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On May 6th, 2010, in the space of one-half hour, the Dow Jones Industrial Average (DJIA) dropped almost 1000 points. Two DJIA component stocks, Procter & Gamble and 3M, lost over 30% of their value in 15 minutes, while shares of Accenture went from $40 to a penny before recovering. What happened? Several theories were promulgated, from the “fat finger” trader error to “multiple erroneous trades.” The common denominator? Advanced technology: computerized, high-frequency trading (HFT) that allows for the buying and selling of millions of shares in a matter of milliseconds. Completely automated trades made by super-computers, absent human interaction.
Computerized trading has been around for forty years. In 1971, NASDAQ became the first electronic stock market, allowing dealers to offer price quotes for securities. In 1976, the New York Stock Exchange (NYSE) initiated the use of its “designated order turnaround” system (DOT), which facilitated the routing of buy and sell orders previously handled by buyers and sellers standing next to each other on the exchange floor. In the 1980s, markets become fully electronic, and a new strategy called “program trading” was instituted. Program trading is defined as “any trade involving fifteen or more stocks with an aggregate value in excess of $1 million,” and many people are convinced that it was the principal culprit or a substantial contributor to the October 1987 crash, where the market lost 22.6 percent of its value in one day.
In the ’90s, electronic communications networks (ECNs) emerged, allowing traders to conduct business outside the boundaries of traditional exchanges and traditional business hours. This was made possible when the Securities and Exchange Commission (SEC) approved a regulatory framework for “alternative trading systems” due to the “important role of technology, and the increasing competition, in today’s securities markets.” ECNs spawned the growth of computer systems which use algorithms to facilitate trading.
In 2001, algorithm trading was further buttressed when markets began quoting stock prices in decimals instead of fractions. Thus the minimum size of a stock price went from 6.25 cents (one sixteenth of a dollar) to a penny, leading to increased liquidity. Finally in 2005, the SEC enacted a series of rules called the “Regulation National Market System,” which facilitated the emergence of high frequency trading. High frequency trading may now account for as much as 60-70 percent of the volume on major U.S. stock exchanges. Some speculate it may be even higher than that.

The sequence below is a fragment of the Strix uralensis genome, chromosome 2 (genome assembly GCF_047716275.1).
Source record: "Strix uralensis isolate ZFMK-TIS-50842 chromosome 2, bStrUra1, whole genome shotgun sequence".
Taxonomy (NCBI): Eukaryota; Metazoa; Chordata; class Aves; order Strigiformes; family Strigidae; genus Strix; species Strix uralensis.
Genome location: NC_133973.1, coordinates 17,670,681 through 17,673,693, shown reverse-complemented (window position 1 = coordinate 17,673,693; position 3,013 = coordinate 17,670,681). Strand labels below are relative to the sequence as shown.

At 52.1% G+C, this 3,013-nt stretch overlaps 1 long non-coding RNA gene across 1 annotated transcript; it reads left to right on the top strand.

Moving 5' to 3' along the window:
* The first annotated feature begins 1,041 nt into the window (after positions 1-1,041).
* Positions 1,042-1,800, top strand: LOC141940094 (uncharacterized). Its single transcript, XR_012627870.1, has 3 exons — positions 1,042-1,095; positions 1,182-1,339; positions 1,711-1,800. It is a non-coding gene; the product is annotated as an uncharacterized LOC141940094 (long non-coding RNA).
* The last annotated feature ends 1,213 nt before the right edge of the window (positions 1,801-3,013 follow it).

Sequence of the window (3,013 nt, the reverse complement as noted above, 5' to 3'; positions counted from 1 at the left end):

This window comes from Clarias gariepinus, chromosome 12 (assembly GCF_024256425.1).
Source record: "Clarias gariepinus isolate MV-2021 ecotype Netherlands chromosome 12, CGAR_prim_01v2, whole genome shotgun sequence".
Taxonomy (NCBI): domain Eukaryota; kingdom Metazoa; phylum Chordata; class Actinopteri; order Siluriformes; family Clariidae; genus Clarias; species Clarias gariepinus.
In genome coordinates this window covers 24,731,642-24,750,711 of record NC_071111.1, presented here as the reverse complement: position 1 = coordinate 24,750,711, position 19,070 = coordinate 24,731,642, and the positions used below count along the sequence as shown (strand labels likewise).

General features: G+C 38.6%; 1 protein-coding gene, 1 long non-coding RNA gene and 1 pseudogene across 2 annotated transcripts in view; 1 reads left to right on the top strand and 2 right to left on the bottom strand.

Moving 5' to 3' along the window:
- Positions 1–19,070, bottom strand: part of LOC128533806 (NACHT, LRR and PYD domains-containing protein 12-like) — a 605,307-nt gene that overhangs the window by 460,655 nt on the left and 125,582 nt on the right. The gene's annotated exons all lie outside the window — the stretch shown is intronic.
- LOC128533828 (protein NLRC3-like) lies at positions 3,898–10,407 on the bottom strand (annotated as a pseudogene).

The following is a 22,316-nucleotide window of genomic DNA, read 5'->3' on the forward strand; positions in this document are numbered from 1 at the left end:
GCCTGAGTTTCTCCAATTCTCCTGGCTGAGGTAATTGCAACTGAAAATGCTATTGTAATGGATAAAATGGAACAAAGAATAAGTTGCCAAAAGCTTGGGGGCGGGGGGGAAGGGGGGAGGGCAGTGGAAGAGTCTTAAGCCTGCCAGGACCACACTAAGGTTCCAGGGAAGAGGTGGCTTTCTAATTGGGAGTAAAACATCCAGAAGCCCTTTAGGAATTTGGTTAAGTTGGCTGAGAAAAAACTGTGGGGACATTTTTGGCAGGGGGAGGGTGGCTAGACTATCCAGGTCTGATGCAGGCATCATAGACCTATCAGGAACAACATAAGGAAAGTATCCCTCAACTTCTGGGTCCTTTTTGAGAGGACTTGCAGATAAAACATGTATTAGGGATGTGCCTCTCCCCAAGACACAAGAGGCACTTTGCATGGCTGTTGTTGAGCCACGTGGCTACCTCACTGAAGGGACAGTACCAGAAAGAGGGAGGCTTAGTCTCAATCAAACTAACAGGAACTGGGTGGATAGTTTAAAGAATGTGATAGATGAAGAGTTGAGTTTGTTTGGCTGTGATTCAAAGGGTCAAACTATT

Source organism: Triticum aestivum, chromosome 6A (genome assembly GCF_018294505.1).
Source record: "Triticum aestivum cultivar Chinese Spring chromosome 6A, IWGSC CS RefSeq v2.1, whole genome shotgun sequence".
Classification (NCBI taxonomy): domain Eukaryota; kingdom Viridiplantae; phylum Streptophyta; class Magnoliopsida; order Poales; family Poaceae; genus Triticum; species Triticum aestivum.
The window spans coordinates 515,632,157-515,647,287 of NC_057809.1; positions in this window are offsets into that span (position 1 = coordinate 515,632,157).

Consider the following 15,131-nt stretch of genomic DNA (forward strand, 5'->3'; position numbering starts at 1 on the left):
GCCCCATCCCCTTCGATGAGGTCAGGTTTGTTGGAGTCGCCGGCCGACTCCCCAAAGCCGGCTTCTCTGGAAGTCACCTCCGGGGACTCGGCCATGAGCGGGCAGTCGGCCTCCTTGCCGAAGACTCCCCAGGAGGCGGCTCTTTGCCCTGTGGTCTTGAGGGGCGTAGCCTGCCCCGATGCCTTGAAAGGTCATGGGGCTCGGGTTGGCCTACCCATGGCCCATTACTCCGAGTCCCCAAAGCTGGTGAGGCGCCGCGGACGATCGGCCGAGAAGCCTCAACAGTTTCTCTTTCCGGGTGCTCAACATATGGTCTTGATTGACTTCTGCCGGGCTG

“This is where all the money is getting made,” said former chairman and chief executive of the New York Stock Exchange William H. Donaldson back in 2009. “If an individual investor doesn’t have the means to keep up, they’re at a huge disadvantage.” Joseph M. Mecane of NYSE Euronext offered a vivid assessment of reality. “It’s become a technological arms race, and what separates winners and losers is how fast they can move,” he said.
Speed is indeed the name of the game. A two-tenths of a second advantage can be the difference between success and failure, allowing traders to buy or sell millions of shares, milliseconds ahead of the pack. The profit or loss on each trade may amount to tenths of pennies, but when those trades number in the millions over the course of a single trading day, tens of million of dollars can be won or lost.
Speed is so critical that a 40,000 sq.ft. facility in Mahwah, New Jersey — a location chosen due to its proximity to Wall Street, but away from nuclear power plants, geological fault lines and flight paths — was constructed so trading firms could “co-locate” their super-computers next to those of the trading exchanges in order to gain microseconds worth of speed over their competitors. “We’re getting down to, you know, ‘How fast can the electrons travel at this point?'” said Larry Leibowitz, chief operating officer of the New York Stock Exchange, who has spent time promoting Mahwah to NYSE clients. And then there’s the advancement of computer technology itself. Vendors such as Hardcore Computer and Supermicro® UK, sell “submersion cooling technology,” which enables them to “over-clock CPUs,” allowing those processors to run faster, cooler and longer.
HFT has its proponents and detractors. Proponents believe HFT adds liquidity to the market and lowers the spread between the bid and ask prices. “High frequency trading has introduced a massive amount of competition, and competition is the only mechanism that can and will keep it honest,” contends Eric Falkenstein, former portfolio manager and author of Finding Alpha (2009). “All it takes is ten smart people competing with each other to whittle profits almost down to nothing, all the while increasing the depth and lowering the spread to retail investors.”
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